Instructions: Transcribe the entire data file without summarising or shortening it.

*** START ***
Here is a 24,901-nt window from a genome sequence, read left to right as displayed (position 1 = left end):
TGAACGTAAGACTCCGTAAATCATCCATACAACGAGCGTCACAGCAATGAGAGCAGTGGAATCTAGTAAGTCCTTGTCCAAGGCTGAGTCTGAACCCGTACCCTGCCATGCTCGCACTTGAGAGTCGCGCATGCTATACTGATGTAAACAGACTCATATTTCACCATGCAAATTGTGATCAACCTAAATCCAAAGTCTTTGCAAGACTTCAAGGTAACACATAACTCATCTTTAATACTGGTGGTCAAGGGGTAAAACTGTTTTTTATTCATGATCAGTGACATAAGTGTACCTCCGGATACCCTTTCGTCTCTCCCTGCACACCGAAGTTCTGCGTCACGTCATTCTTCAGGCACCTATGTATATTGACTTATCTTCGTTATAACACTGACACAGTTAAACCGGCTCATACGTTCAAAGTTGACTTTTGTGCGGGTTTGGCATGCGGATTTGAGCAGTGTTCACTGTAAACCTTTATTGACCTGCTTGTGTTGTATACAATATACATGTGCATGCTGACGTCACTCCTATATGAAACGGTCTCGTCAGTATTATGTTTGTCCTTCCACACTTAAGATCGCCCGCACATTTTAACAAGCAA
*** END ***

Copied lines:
Here is a 24,901-nt window from a genome sequence, read left to right as displayed (position 1 = left end):
TGAACGTAAGACTCCGTAAATCATCCATACAACGAGCGTCACAGCAATGAGAGCAGTGGAATCTAGTAAGTCCTTGTCCAAGGCTGAGTCTGAACCCGTACCCTGCCATGCTCGCACTTGAGAGTCGCGCATGCTATACTGATGTAAACAGACTCATATTTCACCATGCAAATTGTGATCAACCTAAATCCAAAGTCTTTGCAAGACTTCAAGGTAACACATAACTCATCTTTAATACTGGTGGTCAAGGGGTAAAACTGTTTTTTATTCATGATCAGTGACATAAGTGTACCTCCGGATACCCTTTCGTCTCTCCCTGCACACCGAAGTTCTGCGTCACGTCATTCTTCAGGCACCTATGTATATTGACTTATCTTCGTTATAACACTGACACAGTTAAACCGGCTCATACGTTCAAAGTTGACTTTTGTGCGGGTTTGGCATGCGGATTTGAGCAGTGTTCACTGTAAACCTTTATTGACCTGCTTGTGTTGTATACAATATACATGTGCATGCTGACGTCACTCCTATATGAAACGGTCTCGTCAGTATTATGTTTGTCCTTCCACACTTAAGATCGCCCGCACATTTTAACAAGCAA